A while back I wanted my students to write more, but I knew I didn’t have the time to assess more. So, like Miniver Cheevy, I “thought, and thought, and thought/ and thought about it…scratched [my] head and kept on thinking…/coughed, and called it fate,/ And kept on drinking.” Ok, not really, but that’s a great poem for allusions and the differences between Romanticism and Realism.
Anyway, I came up with a simple idea: each day in class the students compose a 1-2 paragraph mini-essay after choosing a prompt from a list I created based on what we are reading at the time. We do this for six days, numbering each essay one through six, and then on the seventh day I roll a die to determine which essay I collect. The students have 20 minutes in class to write, and then they are responsible for finalizing each draft that night or on the weekend.
Students who are absent the day I collect the work receive the same treatment; when they walk in the room, I roll the die and the result may not be the same as the rest of the class. That’s just the way chance works is what I tell the students when explaining the process.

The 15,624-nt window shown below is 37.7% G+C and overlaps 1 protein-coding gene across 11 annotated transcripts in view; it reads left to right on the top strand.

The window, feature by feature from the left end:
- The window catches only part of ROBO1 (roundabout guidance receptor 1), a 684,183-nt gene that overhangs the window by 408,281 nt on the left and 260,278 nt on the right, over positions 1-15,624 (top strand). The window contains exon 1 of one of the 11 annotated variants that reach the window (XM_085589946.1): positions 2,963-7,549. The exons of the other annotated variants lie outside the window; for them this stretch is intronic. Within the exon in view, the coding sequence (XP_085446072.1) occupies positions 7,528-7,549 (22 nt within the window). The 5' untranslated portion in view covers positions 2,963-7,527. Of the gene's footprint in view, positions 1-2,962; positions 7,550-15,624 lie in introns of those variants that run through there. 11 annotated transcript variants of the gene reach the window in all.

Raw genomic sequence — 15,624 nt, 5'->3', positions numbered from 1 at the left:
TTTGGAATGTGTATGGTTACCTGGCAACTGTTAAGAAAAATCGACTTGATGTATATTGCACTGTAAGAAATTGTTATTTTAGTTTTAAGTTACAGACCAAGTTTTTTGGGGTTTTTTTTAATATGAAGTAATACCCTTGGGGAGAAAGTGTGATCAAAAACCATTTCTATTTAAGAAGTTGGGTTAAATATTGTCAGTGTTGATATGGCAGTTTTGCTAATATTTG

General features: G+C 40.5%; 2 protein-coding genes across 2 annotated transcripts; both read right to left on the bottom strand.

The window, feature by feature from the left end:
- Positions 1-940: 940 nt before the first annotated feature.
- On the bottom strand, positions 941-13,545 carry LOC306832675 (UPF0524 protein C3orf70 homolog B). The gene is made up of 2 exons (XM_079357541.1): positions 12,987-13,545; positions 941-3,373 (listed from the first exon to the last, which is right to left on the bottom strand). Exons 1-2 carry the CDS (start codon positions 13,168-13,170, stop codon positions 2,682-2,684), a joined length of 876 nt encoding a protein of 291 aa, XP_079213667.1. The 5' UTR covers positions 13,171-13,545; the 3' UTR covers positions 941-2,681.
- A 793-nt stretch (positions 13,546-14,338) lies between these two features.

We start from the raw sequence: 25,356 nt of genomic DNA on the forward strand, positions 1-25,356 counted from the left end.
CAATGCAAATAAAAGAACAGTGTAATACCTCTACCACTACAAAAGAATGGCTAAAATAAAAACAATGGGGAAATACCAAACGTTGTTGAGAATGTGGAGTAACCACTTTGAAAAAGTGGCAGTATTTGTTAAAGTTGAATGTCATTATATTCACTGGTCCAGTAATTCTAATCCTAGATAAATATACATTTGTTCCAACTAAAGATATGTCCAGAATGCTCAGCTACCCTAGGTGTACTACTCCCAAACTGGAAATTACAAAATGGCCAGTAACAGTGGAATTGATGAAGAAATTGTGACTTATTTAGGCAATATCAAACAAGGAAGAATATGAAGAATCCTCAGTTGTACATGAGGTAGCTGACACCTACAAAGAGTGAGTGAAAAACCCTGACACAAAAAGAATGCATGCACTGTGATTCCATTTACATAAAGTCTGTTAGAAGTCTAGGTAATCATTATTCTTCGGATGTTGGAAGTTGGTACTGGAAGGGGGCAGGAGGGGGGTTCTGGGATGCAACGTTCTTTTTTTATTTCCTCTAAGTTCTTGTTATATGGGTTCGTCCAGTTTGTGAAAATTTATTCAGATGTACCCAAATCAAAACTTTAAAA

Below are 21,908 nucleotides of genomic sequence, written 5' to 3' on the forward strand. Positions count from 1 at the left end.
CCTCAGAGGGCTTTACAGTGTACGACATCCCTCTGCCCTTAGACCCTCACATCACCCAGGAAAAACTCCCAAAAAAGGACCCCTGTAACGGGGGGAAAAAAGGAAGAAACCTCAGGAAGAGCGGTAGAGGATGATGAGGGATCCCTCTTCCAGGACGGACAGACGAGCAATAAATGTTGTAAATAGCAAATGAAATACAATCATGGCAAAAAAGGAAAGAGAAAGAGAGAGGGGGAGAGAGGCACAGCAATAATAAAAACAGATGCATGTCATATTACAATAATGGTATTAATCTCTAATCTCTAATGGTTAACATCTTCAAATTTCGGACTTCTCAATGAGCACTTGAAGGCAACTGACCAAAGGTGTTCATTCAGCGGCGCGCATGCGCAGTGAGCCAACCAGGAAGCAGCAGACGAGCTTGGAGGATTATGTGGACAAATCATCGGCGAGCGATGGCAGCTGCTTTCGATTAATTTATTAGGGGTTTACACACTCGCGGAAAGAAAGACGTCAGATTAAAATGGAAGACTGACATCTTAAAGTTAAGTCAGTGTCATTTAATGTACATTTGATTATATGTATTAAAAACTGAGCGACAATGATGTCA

The writings (on which the six essays are based) that the students are in the midst of composing are the following:
- “I’m A Fool” by Sherwood Anderson,
- “Soldier’s Home” by Ernest Hemingway,
- “Bernice Bobs Her Hair” by F. Scott Fitzgerald,
- The Great Gatsby, Chapter 1, by F. Scott Fitzgerald,
- The Great Gatsby, Chapter 2, by F. Scott Fitzgerald, and
- The Great Gatsby, Chapter 3, by F. Scott Fitzgerald.
P.S. As an introduction to the period, I once again assigned the research displays I blogged about last year.